Hopes for a brief ceasefire in southern Gaza to allow foreign passport holders to leave the besieged Palestinian enclave and aid to be brought in were dashed on Monday, with Israeli bombardments intensifying ahead of an expected ground invasion. Residents of Hamas-ruled Gaza said the overnight strikes were the heaviest yet in nine days of conflict. Many houses were flattened, and the death toll rose inexorably, they said.

Palestinian media reported that Israeli aircraft bombed areas around Gaza City’s Al-Quds hospital early on Monday and ambulances at the facility were unable to move due to the strikes.

Israel has urged Gazans to evacuate south, which hundreds of thousands have already done in the enclave, home to about 2.3 million people. Hamas has told people to ignore Israel’s message.

Reserves of fuel at all hospitals across the Gaza Strip are expected to last only around 24 more hours, putting thousands of patients at risk, the United Nations humanitarian office (OCHA) said.

In Tel Al-Hawa in Gaza City, Israeli planes bombed a main road and damaged surrounding houses, forcing hundreds of residents to take shelter in the Red Crescent’s Al-Quds Hospital, residents said.

Israeli planes bombed three headquarters of the Civil Emergency and Ambulance Service in Gaza City, killing five people and paralyzing the rescue services in those areas, health officials said.

Diplomatic efforts have been underway to get aid into the enclave, which has endured unrelenting Israeli bombing since the Oct. 7 attack on Israel by Hamas militants that killed 1,300 people.

Israel has imposed a full blockade and is preparing a ground invasion to enter Gaza and destroy Hamas, which has continued to fire rockets at Israel since its brief cross-border assault. Israeli troops and tanks are already massed on the border.

Authorities in Gaza said at least 2,750 people had so far been killed by the Israeli strikes, a quarter of them children, and nearly 10,000 wounded. A further 1,000 people were missing and believed to be under rubble.

As the humanitarian crisis deepened, with food, fuel and water running short, hundreds of tons of aid from several countries have been held up in Egypt pending a deal for its safe delivery to Gaza and the evacuation of some foreign passport holders through the Rafah border crossing.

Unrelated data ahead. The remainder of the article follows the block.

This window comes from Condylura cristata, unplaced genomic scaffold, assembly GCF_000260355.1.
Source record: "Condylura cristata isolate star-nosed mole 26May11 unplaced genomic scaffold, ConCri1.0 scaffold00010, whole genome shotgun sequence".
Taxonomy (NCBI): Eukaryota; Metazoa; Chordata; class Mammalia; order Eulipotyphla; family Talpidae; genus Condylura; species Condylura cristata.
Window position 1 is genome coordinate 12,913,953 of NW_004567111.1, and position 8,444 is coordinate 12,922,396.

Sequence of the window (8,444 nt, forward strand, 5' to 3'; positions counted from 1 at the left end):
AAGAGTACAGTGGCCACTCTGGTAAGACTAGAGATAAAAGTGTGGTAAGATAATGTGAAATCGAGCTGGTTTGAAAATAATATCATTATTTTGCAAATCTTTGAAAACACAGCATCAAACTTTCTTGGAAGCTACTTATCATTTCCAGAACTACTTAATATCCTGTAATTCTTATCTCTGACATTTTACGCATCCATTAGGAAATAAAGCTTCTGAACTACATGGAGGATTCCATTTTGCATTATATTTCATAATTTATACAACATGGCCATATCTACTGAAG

Earlier on Monday, Egyptian security sources had told Reuters that an agreement had been reached to open the crossing to allow aid into the enclave.

But Israeli Prime Minister Benjamin Netanyahu’s office said in a statement: “There is currently no truce and humanitarian aid in Gaza in exchange for getting foreigners out.”

Hamas official Izzat El Reshiq told Reuters that there was “no truth” to the reports about the opening of the crossing with Egypt or a temporary ceasefire.

Egypt has said the crossing remained open from the Egyptian side in recent days, but was rendered inoperable due to Israeli bombardments on the Palestinian side.

The situation remained unclear at the Rafah crossing, the only one not controlled by Israel. Reuters journalists said a small crowd of people had gathered there waiting to enter Egypt.

The United States had told its citizens in Gaza to get close to the crossing so they can move out. The U.S. government estimates the number of dual-citizen Palestinian-Americans in Gaza at 500 to 600.

Washington is also seeking to secure the release of 155 hostages, including Americans, Israel says were taken by Hamas back into Gaza.

U.S. President Joe Biden stressed the urgent need to get humanitarian aid to Palestinian civilians in calls on Saturday with Netanyahu and Palestinian Authority President Mahmoud Abbas, the White House said.

Biden has also urged Israel to follow the rules of war in its response to the Hamas attacks.

“The overwhelming majority of Palestinians had nothing to do with Hamas’ appalling attacks and are suffering as a result of them,” he said.

Source : Arise Newspapers


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